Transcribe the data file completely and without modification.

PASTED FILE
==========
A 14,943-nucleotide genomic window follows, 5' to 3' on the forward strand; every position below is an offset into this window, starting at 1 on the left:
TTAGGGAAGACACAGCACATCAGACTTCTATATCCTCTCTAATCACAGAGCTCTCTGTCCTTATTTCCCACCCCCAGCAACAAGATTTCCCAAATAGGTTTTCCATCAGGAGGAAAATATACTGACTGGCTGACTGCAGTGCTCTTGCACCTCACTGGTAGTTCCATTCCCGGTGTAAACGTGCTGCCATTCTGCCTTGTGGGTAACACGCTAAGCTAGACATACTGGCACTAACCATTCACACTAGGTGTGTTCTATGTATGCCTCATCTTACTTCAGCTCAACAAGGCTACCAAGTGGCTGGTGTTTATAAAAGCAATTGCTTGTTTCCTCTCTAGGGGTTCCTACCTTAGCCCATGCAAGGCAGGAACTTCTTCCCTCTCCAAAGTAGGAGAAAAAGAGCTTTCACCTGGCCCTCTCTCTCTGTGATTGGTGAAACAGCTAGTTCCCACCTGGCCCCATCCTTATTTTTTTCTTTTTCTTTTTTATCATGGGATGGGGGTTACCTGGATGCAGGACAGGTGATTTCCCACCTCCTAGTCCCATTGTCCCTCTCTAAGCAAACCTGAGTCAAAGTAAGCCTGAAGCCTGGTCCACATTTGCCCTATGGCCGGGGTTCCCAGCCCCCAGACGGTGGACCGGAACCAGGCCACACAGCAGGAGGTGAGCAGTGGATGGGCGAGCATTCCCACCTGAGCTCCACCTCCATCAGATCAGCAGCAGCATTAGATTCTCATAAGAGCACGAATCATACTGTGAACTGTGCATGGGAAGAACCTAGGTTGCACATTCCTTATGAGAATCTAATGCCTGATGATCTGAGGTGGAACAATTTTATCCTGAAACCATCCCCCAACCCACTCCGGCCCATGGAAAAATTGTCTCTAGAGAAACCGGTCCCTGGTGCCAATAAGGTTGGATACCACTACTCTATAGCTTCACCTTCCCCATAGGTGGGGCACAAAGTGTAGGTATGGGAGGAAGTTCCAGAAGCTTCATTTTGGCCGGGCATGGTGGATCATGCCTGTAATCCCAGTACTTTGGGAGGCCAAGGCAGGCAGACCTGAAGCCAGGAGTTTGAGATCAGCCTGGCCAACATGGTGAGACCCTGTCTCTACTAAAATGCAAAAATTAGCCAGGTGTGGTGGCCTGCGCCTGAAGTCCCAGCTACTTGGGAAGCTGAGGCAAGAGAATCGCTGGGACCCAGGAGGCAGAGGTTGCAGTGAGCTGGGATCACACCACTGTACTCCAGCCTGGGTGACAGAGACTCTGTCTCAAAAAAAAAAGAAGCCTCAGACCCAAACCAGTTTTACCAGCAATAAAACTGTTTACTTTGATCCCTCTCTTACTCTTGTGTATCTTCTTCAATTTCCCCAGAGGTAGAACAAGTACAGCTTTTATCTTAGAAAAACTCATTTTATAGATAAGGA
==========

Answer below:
A 14,943-nucleotide genomic window follows, 5' to 3' on the forward strand; every position below is an offset into this window, starting at 1 on the left:
TTAGGGAAGACACAGCACATCAGACTTCTATATCCTCTCTAATCACAGAGCTCTCTGTCCTTATTTCCCACCCCCAGCAACAAGATTTCCCAAATAGGTTTTCCATCAGGAGGAAAATATACTGACTGGCTGACTGCAGTGCTCTTGCACCTCACTGGTAGTTCCATTCCCGGTGTAAACGTGCTGCCATTCTGCCTTGTGGGTAACACGCTAAGCTAGACATACTGGCACTAACCATTCACACTAGGTGTGTTCTATGTATGCCTCATCTTACTTCAGCTCAACAAGGCTACCAAGTGGCTGGTGTTTATAAAAGCAATTGCTTGTTTCCTCTCTAGGGGTTCCTACCTTAGCCCATGCAAGGCAGGAACTTCTTCCCTCTCCAAAGTAGGAGAAAAAGAGCTTTCACCTGGCCCTCTCTCTCTGTGATTGGTGAAACAGCTAGTTCCCACCTGGCCCCATCCTTATTTTTTTCTTTTTCTTTTTTATCATGGGATGGGGGTTACCTGGATGCAGGACAGGTGATTTCCCACCTCCTAGTCCCATTGTCCCTCTCTAAGCAAACCTGAGTCAAAGTAAGCCTGAAGCCTGGTCCACATTTGCCCTATGGCCGGGGTTCCCAGCCCCCAGACGGTGGACCGGAACCAGGCCACACAGCAGGAGGTGAGCAGTGGATGGGCGAGCATTCCCACCTGAGCTCCACCTCCATCAGATCAGCAGCAGCATTAGATTCTCATAAGAGCACGAATCATACTGTGAACTGTGCATGGGAAGAACCTAGGTTGCACATTCCTTATGAGAATCTAATGCCTGATGATCTGAGGTGGAACAATTTTATCCTGAAACCATCCCCCAACCCACTCCGGCCCATGGAAAAATTGTCTCTAGAGAAACCGGTCCCTGGTGCCAATAAGGTTGGATACCACTACTCTATAGCTTCACCTTCCCCATAGGTGGGGCACAAAGTGTAGGTATGGGAGGAAGTTCCAGAAGCTTCATTTTGGCCGGGCATGGTGGATCATGCCTGTAATCCCAGTACTTTGGGAGGCCAAGGCAGGCAGACCTGAAGCCAGGAGTTTGAGATCAGCCTGGCCAACATGGTGAGACCCTGTCTCTACTAAAATGCAAAAATTAGCCAGGTGTGGTGGCCTGCGCCTGAAGTCCCAGCTACTTGGGAAGCTGAGGCAAGAGAATCGCTGGGACCCAGGAGGCAGAGGTTGCAGTGAGCTGGGATCACACCACTGTACTCCAGCCTGGGTGACAGAGACTCTGTCTCAAAAAAAAAAGAAGCCTCAGACCCAAACCAGTTTTACCAGCAATAAAACTGTTTACTTTGATCCCTCTCTTACTCTTGTGTATCTTCTTCAATTTCCCCAGAGGTAGAACAAGTACAGCTTTTATCTTAGAAAAACTCATTTTATAGATAAGGA